WASHINGTON, June 21, 2016 /PRNewswire-USNewswire/ -- The U.S. Commission on Civil Rights ("Commission"), by unanimous vote, issued a statement urging that President Obama posthumously pardon John Arthur "Jack" Johnson for a racially motivated conviction handed down by an all-white jury in 1913. Mr. Johnson, the son of former slaves, rose to become boxing's heavyweight champion of the world in 1908 and was inducted into the Boxing Hall of Fame in 1954. His life was cut tragically short by a fatal car accident on June 10, 1946. The Commission joins the 114th Congress in requesting the President to right this century-old wrong. The full statement can be viewed here: http://www.usccr.gov/press/2016/PR_JackJohnsonStatement.pdf.
Commission Chairman Martin R. Castro stated on behalf of the Commission, "The story of integration and advancement of civil rights in America is often spearheaded by athletes. Such is the case of Jack Johnson, the first African-American Heavyweight Boxing Champion. He allowed America and the world to see that a Black man could be 'the greatest.' Yet, he was rewarded by injustice. The time has come for the record to be set right and for Jack Johnson to be awarded in death, what he did not have in life, justice."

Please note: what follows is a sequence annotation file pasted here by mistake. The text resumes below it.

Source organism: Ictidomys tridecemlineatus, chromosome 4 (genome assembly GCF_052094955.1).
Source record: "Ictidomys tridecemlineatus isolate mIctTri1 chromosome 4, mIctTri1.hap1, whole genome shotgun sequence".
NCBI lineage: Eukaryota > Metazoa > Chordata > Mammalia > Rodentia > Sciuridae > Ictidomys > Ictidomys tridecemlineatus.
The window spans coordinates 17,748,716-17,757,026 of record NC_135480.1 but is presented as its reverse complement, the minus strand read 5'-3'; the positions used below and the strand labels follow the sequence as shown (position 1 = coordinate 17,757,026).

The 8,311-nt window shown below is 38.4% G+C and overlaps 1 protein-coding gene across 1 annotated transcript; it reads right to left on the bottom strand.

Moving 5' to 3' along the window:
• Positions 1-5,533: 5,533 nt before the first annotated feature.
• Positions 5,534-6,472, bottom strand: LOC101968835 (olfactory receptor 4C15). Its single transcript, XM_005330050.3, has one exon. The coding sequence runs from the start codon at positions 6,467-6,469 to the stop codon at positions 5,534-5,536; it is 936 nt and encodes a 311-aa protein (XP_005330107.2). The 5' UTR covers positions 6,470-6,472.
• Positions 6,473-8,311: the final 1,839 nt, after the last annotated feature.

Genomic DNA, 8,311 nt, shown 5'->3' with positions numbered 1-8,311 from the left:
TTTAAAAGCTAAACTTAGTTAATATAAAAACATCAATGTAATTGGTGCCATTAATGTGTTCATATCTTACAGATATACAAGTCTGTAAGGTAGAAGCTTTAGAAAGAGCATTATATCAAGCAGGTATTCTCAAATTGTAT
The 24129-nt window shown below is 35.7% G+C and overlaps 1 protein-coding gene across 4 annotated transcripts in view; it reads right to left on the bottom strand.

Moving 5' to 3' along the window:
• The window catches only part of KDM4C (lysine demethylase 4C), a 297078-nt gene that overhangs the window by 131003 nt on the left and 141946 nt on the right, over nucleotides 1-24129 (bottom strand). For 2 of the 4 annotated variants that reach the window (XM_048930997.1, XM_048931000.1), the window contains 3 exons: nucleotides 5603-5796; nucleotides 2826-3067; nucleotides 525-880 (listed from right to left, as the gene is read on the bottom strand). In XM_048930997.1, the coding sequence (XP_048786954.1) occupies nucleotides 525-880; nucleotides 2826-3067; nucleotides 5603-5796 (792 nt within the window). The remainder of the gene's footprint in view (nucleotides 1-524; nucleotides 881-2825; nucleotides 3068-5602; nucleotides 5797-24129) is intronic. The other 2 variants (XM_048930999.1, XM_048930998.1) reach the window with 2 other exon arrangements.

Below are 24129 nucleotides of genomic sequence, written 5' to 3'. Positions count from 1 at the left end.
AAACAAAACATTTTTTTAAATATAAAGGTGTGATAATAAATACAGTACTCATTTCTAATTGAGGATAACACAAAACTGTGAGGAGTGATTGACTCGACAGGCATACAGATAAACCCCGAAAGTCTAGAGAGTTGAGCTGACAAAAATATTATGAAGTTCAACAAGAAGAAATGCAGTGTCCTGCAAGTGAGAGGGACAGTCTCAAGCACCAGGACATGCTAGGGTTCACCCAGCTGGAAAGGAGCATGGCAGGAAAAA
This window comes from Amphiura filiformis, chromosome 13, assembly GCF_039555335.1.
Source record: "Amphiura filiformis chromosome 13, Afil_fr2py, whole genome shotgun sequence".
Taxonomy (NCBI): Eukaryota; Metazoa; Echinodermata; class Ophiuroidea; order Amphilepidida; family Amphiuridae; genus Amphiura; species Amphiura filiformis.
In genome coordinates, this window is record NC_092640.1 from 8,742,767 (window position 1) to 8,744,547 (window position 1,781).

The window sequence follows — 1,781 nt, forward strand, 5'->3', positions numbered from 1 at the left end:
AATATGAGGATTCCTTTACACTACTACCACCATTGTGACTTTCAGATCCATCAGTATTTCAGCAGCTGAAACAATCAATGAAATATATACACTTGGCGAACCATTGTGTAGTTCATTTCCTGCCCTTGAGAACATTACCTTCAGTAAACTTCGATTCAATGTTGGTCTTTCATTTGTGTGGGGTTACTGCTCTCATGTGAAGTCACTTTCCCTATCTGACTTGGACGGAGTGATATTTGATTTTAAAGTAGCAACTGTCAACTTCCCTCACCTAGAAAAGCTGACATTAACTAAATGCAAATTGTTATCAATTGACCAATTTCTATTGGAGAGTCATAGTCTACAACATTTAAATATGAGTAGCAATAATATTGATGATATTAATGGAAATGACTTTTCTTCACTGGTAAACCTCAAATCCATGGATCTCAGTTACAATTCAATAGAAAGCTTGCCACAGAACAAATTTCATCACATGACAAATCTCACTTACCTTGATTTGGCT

The U.S. Commission on Civil Rights is an independent, bipartisan agency charged with advising the President and Congress on civil rights matters and issuing a federal civil rights enforcement report. For information about Commission's reports and meetings, visit http://www.usccr.gov.
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SOURCE U.S. Commission on Civil Rights